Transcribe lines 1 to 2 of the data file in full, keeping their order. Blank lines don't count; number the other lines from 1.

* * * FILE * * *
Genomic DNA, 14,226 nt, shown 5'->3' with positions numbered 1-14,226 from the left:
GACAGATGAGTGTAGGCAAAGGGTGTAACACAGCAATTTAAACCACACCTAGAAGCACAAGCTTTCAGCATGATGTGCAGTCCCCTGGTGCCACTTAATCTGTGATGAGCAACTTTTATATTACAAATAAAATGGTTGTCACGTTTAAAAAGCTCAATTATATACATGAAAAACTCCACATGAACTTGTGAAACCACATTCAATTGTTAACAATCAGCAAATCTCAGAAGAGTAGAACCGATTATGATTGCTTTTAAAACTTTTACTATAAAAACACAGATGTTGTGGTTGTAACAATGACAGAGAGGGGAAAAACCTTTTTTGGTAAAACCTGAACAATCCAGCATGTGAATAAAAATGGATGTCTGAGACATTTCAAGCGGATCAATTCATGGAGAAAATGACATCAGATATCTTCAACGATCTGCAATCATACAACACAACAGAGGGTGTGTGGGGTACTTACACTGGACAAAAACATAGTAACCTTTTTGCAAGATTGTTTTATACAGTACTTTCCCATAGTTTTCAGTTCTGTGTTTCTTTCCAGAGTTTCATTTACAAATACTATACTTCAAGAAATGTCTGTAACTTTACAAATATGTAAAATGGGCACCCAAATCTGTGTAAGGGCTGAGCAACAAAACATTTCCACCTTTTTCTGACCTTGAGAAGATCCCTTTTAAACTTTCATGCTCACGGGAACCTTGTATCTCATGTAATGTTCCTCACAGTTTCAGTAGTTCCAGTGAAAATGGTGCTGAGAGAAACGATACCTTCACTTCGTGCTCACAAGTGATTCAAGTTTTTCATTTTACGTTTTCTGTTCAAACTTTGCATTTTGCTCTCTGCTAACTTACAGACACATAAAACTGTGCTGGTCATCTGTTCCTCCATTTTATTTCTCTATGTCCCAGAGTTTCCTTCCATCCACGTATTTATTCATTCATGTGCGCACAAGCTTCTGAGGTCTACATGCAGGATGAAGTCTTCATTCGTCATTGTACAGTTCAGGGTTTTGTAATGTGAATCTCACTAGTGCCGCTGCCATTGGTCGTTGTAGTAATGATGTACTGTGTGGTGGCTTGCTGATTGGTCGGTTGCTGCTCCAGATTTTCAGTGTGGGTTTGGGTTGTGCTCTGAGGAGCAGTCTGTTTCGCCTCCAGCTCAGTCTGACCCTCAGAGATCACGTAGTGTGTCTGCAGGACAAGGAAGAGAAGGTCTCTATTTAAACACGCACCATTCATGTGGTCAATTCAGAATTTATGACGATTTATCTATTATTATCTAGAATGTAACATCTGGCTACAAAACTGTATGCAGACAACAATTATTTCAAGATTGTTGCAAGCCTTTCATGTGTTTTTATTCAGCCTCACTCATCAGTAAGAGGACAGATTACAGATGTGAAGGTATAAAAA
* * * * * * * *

Genomic DNA, 14,226 nt, shown 5'->3' with positions numbered 1-14,226 from the left:
GACAGATGAGTGTAGGCAAAGGGTGTAACACAGCAATTTAAACCACACCTAGAAGCACAAGCTTTCAGCATGATGTGCAGTCCCCTGGTGCCACTTAATCTGTGATGAGCAACTTTTATATTACAAATAAAATGGTTGTCACGTTTAAAAAGCTCAATTATATACATGAAAAACTCCACATGAACTTGTGAAACCACATTCAATTGTTAACAATCAGCAAATCTCAGAAGAGTAGAACCGATTATGATTGCTTTTAAAACTTTTACTATAAAAACACAGATGTTGTGGTTGTAACAATGACAGAGAGGGGAAAAACCTTTTTTGGTAAAACCTGAACAATCCAGCATGTGAATAAAAATGGATGTCTGAGACATTTCAAGCGGATCAATTCATGGAGAAAATGACATCAGATATCTTCAACGATCTGCAATCATACAACACAACAGAGGGTGTGTGGGGTACTTACACTGGACAAAAACATAGTAACCTTTTTGCAAGATTGTTTTATACAGTACTTTCCCATAGTTTTCAGTTCTGTGTTTCTTTCCAGAGTTTCATTTACAAATACTATACTTCAAGAAATGTCTGTAACTTTACAAATATGTAAAATGGGCACCCAAATCTGTGTAAGGGCTGAGCAACAAAACATTTCCACCTTTTTCTGACCTTGAGAAGATCCCTTTTAAACTTTCATGCTCACGGGAACCTTGTATCTCATGTAATGTTCCTCACAGTTTCAGTAGTTCCAGTGAAAATGGTGCTGAGAGAAACGATACCTTCACTTCGTGCTCACAAGTGATTCAAGTTTTTCATTTTACGTTTTCTGTTCAAACTTTGCATTTTGCTCTCTGCTAACTTACAGACACATAAAACTGTGCTGGTCATCTGTTCCTCCATTTTATTTCTCTATGTCCCAGAGTTTCCTTCCATCCACGTATTTATTCATTCATGTGCGCACAAGCTTCTGAGGTCTACATGCAGGATGAAGTCTTCATTCGTCATTGTACAGTTCAGGGTTTTGTAATGTGAATCTCACTAGTGCCGCTGCCATTGGTCGTTGTAGTAATGATGTACTGTGTGGTGGCTTGCTGATTGGTCGGTTGCTGCTCCAGATTTTCAGTGTGGGTTTGGGTTGTGCTCTGAGGAGCAGTCTGTTTCGCCTCCAGCTCAGTCTGACCCTCAGAGATCACGTAGTGTGTCTGCAGGACAAGGAAGAGAAGGTCTCTATTTAAACACGCACCATTCATGTGGTCAATTCAGAATTTATGACGATTTATCTATTATTATCTAGAATGTAACATCTGGCTACAAAACTGTATGCAGACAACAATTATTTCAAGATTGTTGCAAGCCTTTCATGTGTTTTTATTCAGCCTCACTCATCAGTAAGAGGACAGATTACAGATGTGAAGGTATAAAAA